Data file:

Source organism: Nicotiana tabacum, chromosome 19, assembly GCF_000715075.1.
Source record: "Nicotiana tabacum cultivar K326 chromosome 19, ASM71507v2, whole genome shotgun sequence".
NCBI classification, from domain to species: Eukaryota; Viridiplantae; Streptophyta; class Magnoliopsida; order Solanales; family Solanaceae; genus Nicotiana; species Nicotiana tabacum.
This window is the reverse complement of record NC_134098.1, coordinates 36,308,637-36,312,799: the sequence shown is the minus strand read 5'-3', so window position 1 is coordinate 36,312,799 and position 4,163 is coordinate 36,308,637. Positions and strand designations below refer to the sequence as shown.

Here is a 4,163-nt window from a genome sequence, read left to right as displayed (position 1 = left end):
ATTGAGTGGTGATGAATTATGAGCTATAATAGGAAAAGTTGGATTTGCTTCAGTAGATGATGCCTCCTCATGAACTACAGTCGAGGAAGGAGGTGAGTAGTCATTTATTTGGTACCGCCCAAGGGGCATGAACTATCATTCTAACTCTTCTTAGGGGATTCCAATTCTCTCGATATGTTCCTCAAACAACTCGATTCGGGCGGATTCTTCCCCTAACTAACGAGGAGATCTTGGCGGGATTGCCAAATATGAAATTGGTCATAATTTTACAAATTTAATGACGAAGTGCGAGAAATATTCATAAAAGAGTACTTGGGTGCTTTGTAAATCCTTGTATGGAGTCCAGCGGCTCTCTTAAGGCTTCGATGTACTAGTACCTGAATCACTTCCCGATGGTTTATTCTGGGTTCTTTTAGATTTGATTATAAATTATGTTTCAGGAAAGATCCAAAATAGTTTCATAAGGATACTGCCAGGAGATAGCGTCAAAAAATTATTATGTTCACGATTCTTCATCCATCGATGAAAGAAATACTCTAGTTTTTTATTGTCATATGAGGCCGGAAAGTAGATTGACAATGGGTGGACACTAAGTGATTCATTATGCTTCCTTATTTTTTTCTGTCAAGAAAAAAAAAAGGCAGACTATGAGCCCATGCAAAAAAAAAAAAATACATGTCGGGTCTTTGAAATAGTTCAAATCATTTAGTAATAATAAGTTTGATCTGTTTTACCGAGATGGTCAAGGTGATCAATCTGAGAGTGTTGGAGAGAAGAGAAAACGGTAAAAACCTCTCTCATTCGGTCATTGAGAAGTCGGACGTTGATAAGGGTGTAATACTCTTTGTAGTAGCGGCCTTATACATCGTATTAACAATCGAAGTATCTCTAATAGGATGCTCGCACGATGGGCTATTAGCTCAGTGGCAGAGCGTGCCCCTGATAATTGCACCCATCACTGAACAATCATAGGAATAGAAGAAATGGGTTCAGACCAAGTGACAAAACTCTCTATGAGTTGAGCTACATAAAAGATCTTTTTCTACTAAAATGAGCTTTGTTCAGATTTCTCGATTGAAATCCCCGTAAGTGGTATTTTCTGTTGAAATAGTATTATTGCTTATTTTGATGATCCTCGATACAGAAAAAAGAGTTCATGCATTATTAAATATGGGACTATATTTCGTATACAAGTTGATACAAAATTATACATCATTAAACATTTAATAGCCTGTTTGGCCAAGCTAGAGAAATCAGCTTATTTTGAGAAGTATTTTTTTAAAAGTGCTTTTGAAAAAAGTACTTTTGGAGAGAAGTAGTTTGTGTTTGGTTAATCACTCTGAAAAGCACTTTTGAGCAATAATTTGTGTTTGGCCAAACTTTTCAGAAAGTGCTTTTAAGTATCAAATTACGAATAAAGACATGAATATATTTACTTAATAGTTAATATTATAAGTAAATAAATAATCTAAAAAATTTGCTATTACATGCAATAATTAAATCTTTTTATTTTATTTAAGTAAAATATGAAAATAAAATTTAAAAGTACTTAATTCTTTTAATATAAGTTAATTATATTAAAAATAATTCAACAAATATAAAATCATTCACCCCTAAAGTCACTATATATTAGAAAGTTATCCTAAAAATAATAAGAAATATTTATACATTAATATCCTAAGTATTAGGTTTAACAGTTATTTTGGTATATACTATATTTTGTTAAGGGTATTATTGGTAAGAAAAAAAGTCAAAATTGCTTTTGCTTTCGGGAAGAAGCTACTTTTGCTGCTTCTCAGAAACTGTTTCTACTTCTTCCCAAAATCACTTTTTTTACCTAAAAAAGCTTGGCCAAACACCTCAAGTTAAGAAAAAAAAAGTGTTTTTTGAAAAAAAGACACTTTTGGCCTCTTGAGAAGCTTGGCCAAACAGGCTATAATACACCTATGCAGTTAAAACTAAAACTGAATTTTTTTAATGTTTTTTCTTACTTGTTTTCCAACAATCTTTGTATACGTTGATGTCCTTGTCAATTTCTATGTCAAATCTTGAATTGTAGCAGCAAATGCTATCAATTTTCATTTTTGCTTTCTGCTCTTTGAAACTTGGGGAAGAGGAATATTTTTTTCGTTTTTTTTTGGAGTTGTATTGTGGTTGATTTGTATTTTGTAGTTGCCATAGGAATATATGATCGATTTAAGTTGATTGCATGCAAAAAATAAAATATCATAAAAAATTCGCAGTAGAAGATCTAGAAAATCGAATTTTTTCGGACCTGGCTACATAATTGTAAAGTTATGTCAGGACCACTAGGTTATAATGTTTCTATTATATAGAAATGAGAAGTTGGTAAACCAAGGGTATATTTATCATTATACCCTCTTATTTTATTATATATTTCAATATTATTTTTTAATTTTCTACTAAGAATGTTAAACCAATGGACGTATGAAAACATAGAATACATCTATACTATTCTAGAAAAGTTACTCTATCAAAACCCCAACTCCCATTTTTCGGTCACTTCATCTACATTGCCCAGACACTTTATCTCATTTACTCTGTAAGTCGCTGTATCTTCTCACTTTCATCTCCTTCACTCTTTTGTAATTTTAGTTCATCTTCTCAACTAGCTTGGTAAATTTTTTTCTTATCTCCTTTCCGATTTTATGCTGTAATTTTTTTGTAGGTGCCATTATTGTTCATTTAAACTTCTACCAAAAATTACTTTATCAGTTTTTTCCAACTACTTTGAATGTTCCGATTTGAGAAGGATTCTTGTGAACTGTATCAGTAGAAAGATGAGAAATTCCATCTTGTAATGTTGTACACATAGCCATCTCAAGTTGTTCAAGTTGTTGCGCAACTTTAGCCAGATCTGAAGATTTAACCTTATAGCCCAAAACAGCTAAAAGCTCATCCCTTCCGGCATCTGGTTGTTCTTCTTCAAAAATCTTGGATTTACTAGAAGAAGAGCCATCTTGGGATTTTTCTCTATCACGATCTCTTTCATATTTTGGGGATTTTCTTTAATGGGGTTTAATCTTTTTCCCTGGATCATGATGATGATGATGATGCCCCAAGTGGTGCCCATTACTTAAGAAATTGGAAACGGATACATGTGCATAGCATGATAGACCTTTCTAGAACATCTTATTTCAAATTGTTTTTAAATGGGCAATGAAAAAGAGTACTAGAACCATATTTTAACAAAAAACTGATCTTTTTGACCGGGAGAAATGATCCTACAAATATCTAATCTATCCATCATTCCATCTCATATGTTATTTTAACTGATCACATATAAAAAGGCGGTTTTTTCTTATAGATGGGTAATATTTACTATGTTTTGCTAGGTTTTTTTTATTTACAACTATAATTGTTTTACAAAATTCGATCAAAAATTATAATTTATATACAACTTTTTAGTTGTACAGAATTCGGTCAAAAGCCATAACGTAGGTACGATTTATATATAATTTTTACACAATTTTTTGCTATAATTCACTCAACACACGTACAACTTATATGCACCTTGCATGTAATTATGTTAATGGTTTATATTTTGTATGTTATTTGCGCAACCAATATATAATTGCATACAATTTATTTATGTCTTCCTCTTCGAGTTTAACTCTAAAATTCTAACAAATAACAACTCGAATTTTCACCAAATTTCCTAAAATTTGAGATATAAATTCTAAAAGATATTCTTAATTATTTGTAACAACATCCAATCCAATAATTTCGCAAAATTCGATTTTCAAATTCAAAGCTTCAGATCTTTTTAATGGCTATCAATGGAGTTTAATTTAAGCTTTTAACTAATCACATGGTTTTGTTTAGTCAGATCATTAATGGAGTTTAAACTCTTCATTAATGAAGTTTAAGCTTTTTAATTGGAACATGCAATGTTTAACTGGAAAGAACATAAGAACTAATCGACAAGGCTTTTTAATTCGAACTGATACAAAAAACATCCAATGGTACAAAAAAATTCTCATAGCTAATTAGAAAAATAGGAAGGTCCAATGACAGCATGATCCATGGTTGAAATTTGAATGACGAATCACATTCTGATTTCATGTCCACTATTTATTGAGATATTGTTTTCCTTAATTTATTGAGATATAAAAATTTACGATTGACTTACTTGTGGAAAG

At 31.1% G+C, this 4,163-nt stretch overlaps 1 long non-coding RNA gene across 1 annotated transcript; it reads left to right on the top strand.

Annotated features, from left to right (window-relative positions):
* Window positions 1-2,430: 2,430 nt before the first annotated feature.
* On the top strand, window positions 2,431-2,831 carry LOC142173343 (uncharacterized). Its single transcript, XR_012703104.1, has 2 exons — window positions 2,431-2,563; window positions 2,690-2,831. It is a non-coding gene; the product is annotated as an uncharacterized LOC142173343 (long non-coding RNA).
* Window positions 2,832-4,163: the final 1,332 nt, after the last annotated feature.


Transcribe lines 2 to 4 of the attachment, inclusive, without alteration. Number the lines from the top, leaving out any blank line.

Source record: "Nicotiana tabacum cultivar K326 chromosome 19, ASM71507v2, whole genome shotgun sequence".
NCBI classification, from domain to species: Eukaryota; Viridiplantae; Streptophyta; class Magnoliopsida; order Solanales; family Solanaceae; genus Nicotiana; species Nicotiana tabacum.
This window is the reverse complement of record NC_134098.1, coordinates 36,308,637-36,312,799: the sequence shown is the minus strand read 5'-3', so window position 1 is coordinate 36,312,799 and position 4,163 is coordinate 36,308,637. Positions and strand designations below refer to the sequence as shown.